Siberian huskies are majestic sled dogs who, just like their names express, come from Russia's frigid Siberia region. Dogs of the breed are known for usually having pleasant and mild dispositions, but it is important to monitor them when they interact with other animals, especially animals they've never met.
Siberian Huskies Temperament
Siberian huskies might have stoic and intense physical appearances, but they are actually often loving and humorous creatures. They are considered to be self-sufficient, vigilant, smart, courageous and sometimes even stubborn animals. When they are trained and socialized properly, Siberian huskies usually do well in the company of children, too, although it's important to always watch over these interactions. Since they aren't guardian dogs, they aren't usually wary of unfamiliar people. They adore family members, acquaintances and even new faces -- human faces. They flourish on lots of interplay with human beings.
With Other Dogs
When it comes to fellow canines, Siberian huskies are usually companionable. In nature, they reside in packs and generally appreciate the presence of other dogs, especially if they live in the same homes. Siberian huskies can sometimes react fiercely to "newbie" dogs, often by pouncing and biting. This is especially common in individuals who simply haven't been around a lot of other pooches, particularly during young and impressionable stages of their lives. New dogs can sometimes make Siberian huskies feel on edge, and they sometimes get defensive as a means of coping with their fear.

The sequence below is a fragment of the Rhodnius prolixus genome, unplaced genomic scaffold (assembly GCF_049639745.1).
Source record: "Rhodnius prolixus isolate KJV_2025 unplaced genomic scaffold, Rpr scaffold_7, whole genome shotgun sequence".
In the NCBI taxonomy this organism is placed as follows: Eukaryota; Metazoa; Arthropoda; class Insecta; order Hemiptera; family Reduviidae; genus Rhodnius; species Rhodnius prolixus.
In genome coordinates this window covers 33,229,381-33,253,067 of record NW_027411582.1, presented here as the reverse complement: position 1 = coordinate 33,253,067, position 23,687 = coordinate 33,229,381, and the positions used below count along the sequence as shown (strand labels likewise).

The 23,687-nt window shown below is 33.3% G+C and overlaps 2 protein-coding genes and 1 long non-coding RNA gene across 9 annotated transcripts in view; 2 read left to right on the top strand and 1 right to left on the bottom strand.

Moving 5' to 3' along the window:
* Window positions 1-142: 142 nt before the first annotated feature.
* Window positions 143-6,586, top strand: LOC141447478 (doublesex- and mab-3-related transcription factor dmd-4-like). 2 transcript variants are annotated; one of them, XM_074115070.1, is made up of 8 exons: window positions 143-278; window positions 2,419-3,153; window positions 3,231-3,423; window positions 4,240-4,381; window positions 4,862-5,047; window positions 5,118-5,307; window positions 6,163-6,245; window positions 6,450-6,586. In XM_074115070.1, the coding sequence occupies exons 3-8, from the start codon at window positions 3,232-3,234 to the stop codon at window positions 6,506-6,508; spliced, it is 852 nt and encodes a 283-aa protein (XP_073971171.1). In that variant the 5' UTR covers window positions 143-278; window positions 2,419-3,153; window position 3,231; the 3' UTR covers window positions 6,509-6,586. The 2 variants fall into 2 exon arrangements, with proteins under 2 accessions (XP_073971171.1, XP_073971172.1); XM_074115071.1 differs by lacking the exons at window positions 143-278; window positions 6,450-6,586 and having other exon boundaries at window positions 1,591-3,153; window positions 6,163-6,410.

With Other Animals
Although Siberian huskies get along well with domestic canines, smaller animals can sometimes be problematic. Siberian huskies have predatory feelings that come naturally to them, and it might not always be apparent to them that certain animals aren't exactly their next meals. The sight of certain animals could bring out their hunting urges. Cats, hamsters, rabbits, squirrels, guinea pigs, mice and birds are all examples of creatures Siberian huskies could potentially view as prey. Do not rule out tiny dogs, either.
Siberian huskies have the tendency to run after any animals that try to escape their field of vision -- think unfamiliar cats, but also livestock, deer and the like. It is crucial to always closely supervise Siberian huskies who are near other animals, big and small. It is also vital to never allow Siberian huskies to roam freely around such creatures. Even a Siberian husky with the best disposition could bring upon extremely hazardous consequences in other animals, including fatalities. The dog couldd also seriously hurt himself. Be extremely cautious in these situations.
By Naomi Millburn
The Siberian Husky Club of America: The Siberian Husky
Free Spirit Siberian Rescue: Is a Husky for You?
American Kennel Club: Siberian Husky Page
The Westminster Kennel Club: Siberian Husky
Animal Planet: Siberian Husky
DogChannel.com: Siberian Husky Dog Breed Profile
DogChannel.com: Behavior of Your Siberian Husky
DogChannel.com: Siberian Huskies
About the Author
Naomi Millburn has been a freelance writer since 2011. Her areas of writing expertise include arts and crafts, literature, linguistics, traveling, fashion and European and East Asian cultures. She holds a Bachelor of Arts in American literature from Aoyama Gakuin University in Tokyo.